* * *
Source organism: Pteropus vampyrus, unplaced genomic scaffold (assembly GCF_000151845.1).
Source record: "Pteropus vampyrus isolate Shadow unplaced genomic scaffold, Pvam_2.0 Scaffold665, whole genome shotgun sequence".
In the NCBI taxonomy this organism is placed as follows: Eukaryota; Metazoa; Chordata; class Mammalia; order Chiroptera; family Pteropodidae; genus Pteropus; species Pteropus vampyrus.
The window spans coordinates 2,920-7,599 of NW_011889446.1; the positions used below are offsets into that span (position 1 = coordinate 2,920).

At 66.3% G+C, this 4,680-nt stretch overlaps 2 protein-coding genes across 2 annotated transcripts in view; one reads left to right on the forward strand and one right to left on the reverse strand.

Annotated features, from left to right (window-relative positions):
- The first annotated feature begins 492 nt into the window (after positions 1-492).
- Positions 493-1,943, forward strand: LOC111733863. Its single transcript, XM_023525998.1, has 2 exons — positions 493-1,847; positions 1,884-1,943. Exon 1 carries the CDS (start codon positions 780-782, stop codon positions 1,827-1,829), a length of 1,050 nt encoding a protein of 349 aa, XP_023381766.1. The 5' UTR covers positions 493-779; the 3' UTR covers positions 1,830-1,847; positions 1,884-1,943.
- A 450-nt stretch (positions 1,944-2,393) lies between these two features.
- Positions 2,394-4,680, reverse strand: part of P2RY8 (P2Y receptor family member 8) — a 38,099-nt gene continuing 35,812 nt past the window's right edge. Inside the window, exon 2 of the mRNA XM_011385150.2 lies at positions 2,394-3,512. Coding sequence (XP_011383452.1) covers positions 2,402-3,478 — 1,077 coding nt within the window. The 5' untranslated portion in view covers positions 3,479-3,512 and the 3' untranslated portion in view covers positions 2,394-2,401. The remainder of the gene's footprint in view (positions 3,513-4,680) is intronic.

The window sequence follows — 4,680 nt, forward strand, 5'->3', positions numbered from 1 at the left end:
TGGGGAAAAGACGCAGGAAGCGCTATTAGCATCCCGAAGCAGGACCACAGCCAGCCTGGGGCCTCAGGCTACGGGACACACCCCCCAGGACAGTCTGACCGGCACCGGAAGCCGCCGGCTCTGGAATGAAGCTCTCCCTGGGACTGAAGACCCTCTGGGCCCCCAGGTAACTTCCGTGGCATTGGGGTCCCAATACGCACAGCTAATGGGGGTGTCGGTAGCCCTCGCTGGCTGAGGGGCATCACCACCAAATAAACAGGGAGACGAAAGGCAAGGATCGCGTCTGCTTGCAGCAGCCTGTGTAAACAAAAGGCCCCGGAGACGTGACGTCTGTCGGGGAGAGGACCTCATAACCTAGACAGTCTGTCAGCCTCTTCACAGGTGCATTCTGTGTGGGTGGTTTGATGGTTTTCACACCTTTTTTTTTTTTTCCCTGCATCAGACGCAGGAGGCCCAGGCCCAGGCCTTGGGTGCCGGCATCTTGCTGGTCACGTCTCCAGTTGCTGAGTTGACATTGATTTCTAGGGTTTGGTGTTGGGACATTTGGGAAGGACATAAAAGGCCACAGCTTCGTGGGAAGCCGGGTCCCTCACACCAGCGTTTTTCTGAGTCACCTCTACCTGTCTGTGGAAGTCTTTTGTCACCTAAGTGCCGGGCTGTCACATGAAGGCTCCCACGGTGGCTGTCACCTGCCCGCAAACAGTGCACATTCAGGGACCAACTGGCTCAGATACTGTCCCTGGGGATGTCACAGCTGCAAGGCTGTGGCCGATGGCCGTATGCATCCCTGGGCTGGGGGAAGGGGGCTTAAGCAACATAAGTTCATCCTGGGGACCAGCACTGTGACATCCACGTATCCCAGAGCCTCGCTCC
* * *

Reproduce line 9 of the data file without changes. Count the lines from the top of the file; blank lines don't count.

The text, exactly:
- A 450-nt stretch (positions 1,944-2,393) lies between these two features.